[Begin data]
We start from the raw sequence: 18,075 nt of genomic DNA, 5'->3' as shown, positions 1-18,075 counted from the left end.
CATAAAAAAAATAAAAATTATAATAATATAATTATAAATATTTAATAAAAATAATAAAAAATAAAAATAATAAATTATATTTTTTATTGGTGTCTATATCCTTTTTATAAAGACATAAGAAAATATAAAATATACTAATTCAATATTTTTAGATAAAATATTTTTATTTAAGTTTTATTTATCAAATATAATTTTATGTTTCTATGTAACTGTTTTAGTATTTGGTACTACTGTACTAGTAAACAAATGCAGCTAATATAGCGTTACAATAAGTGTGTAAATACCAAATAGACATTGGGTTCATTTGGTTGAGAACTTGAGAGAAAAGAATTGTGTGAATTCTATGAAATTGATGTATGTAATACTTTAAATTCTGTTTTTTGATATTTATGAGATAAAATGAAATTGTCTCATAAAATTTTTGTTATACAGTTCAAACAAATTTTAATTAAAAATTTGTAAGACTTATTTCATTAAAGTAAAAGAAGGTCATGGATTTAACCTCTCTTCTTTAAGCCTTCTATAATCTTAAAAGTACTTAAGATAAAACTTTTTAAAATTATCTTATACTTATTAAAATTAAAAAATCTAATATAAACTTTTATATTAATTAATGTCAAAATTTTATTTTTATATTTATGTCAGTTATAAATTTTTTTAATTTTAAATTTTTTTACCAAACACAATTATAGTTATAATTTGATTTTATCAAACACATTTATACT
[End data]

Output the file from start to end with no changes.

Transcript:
We start from the raw sequence: 18,075 nt of genomic DNA, 5'->3' as shown, positions 1-18,075 counted from the left end.
CATAAAAAAAATAAAAATTATAATAATATAATTATAAATATTTAATAAAAATAATAAAAAATAAAAATAATAAATTATATTTTTTATTGGTGTCTATATCCTTTTTATAAAGACATAAGAAAATATAAAATATACTAATTCAATATTTTTAGATAAAATATTTTTATTTAAGTTTTATTTATCAAATATAATTTTATGTTTCTATGTAACTGTTTTAGTATTTGGTACTACTGTACTAGTAAACAAATGCAGCTAATATAGCGTTACAATAAGTGTGTAAATACCAAATAGACATTGGGTTCATTTGGTTGAGAACTTGAGAGAAAAGAATTGTGTGAATTCTATGAAATTGATGTATGTAATACTTTAAATTCTGTTTTTTGATATTTATGAGATAAAATGAAATTGTCTCATAAAATTTTTGTTATACAGTTCAAACAAATTTTAATTAAAAATTTGTAAGACTTATTTCATTAAAGTAAAAGAAGGTCATGGATTTAACCTCTCTTCTTTAAGCCTTCTATAATCTTAAAAGTACTTAAGATAAAACTTTTTAAAATTATCTTATACTTATTAAAATTAAAAAATCTAATATAAACTTTTATATTAATTAATGTCAAAATTTTATTTTTATATTTATGTCAGTTATAAATTTTTTTAATTTTAAATTTTTTTACCAAACACAATTATAGTTATAATTTGATTTTATCAAACACATTTATACT